Authors: Kristen M. Covino, Sara R. Morris, Mark Shieldcastle and Philip D. Taylor
Publication: Avian Conservation and Ecology
Publication Link: http://www.ace-eco.org/vol15/iss1/art17/
Keywords: banding data; Blackpoll Warbler; phenology; Setophaga striata; spring migration; songbirds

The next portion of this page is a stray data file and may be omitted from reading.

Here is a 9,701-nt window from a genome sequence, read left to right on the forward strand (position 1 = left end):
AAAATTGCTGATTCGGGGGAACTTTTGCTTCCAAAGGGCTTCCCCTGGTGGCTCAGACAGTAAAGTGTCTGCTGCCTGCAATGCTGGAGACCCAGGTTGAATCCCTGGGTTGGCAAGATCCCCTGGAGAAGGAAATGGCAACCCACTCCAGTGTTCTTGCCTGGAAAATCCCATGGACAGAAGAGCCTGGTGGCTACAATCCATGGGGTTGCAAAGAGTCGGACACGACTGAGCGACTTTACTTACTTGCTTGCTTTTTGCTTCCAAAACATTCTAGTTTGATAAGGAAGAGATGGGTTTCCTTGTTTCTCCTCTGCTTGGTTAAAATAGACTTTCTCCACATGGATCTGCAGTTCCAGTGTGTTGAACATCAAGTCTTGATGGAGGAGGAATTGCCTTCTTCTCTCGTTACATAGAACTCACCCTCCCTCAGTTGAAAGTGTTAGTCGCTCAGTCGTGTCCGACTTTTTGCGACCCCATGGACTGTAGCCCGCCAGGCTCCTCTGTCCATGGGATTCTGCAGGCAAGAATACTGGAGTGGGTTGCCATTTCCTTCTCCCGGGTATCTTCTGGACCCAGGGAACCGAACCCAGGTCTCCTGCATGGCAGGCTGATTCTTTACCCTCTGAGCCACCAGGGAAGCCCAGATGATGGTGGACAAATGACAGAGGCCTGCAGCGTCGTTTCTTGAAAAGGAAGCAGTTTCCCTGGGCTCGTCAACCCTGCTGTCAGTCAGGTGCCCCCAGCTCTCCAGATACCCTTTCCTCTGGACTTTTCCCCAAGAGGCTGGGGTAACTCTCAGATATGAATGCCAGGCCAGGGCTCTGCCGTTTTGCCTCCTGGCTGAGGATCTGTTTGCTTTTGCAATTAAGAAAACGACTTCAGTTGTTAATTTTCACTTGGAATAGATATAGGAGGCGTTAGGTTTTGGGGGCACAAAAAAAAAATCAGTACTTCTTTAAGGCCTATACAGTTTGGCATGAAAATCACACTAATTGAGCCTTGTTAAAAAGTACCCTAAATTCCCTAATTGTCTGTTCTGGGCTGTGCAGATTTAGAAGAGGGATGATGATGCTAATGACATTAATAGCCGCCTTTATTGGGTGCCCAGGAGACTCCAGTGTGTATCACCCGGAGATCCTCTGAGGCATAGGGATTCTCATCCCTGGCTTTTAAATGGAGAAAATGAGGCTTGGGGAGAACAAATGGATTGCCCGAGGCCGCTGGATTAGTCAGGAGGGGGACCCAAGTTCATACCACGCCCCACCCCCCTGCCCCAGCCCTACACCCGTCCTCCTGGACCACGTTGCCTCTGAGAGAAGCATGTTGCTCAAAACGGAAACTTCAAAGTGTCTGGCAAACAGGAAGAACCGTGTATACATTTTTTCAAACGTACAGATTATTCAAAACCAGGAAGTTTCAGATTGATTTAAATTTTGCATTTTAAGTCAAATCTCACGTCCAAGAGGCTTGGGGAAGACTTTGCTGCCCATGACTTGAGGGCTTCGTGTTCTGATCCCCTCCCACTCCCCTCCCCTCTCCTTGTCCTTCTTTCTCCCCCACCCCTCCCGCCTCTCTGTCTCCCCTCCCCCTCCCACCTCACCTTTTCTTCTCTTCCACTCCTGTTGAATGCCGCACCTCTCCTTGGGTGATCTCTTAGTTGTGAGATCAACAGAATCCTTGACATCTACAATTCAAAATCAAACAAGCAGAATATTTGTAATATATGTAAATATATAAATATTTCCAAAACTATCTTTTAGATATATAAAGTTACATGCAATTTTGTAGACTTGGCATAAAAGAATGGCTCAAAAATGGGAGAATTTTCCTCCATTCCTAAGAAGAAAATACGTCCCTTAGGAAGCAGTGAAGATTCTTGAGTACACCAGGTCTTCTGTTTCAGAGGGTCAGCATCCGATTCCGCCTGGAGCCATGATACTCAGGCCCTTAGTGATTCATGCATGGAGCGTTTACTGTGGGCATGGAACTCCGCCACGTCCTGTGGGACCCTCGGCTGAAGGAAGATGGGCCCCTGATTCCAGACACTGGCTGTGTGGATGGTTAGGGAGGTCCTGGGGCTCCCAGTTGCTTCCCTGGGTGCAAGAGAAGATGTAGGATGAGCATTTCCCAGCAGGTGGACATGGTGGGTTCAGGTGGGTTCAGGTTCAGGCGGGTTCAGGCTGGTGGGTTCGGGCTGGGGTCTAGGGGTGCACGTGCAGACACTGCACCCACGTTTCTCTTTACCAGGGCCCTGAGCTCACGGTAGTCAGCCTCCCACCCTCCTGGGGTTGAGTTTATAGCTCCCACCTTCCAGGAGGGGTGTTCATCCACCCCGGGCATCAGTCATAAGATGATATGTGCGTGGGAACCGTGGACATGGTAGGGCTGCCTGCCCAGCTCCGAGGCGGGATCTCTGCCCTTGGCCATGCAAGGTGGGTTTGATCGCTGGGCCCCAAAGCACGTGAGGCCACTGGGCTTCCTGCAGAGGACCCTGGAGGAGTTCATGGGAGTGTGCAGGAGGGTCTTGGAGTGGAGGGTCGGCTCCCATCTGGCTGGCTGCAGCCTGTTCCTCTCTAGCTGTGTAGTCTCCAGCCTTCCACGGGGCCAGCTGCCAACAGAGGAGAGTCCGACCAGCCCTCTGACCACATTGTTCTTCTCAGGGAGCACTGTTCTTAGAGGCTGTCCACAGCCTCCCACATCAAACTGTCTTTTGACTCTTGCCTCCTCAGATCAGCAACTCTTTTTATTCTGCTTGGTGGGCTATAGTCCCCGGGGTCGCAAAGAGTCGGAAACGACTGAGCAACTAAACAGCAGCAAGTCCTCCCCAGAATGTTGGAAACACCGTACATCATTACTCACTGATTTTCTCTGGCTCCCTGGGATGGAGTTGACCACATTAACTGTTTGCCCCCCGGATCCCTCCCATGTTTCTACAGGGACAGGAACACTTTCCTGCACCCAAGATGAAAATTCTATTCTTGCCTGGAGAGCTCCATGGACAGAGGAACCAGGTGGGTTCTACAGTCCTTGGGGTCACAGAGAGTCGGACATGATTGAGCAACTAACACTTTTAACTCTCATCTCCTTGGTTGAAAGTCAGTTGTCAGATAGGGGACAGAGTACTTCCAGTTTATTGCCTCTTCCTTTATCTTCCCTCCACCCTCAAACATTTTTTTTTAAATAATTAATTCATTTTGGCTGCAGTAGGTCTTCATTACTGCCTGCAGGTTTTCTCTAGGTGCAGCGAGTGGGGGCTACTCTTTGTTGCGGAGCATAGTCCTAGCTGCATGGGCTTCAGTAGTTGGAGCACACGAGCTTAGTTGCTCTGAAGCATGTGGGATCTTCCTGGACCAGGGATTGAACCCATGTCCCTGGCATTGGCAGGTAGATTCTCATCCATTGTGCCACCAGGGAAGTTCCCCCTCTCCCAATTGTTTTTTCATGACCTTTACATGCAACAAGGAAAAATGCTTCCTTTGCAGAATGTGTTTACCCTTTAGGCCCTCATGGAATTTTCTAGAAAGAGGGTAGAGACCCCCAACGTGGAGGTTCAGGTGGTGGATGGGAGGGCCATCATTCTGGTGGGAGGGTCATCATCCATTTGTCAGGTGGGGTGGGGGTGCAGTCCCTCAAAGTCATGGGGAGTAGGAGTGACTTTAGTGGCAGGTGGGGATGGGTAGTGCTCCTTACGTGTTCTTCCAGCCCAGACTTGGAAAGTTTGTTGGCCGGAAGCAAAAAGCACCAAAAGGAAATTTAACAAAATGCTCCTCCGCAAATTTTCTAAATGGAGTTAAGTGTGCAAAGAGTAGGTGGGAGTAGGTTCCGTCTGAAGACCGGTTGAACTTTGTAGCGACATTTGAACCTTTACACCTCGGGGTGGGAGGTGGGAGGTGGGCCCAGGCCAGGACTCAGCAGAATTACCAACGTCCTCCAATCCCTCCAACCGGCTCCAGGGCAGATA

Abstract: The awe-inspiring seasonal migrations of birds between breeding and wintering grounds has long attracted the interest of casual naturalists and professional ornithologists alike. Although new technologies improve our ability to follow individual migrants throughout their annual cycle, the scale and detail provided by banding records remain incredibly valuable. The focus of avian migration studies is often the most physiologically challenging migratory feats that sometimes leaves certain species or seasons relatively understudied. The Blackpoll Warbler (Setophaga striata) is well-known for its transoceanic migratory flight during fall migration, the season in which it is best studied, yet the details of its spring migration are not well known, at least not at a continental scale. Here we use spring migration banding data on over 15,000 Blackpoll Warblers from 28 banding sites across North America to describe the details of the spring migration patterns in this species. Our data, which spans almost 60 years, indicates that Blackpoll Warblers are migrating earlier at a rate of 0.5 days per decade. We also demonstrate an expected protandrous migratory pattern and an unexpected sex-dependent difference in migration speed with females migrating more quickly than males. Our analyses of longitudinal timing patterns reveal that passage through sites west of 85° occurs prior to passage at sites east of 85° and that this difference increases throughout the migratory period, indicating that birds using western sites are migrating faster. Additionally, we provide evidence vis-à-vis analyses of wing length that birds from eastern and western breeding locations mix at lower-latitude migratory sites but their migratory paths diverge as birds proceed north. These results indicate that birds migrating to western breeding sites differ in their migration speed and route thus compensating for the longer migratory distances traveled by western populations of Blackpoll Warblers compared to those breeding in eastern North America.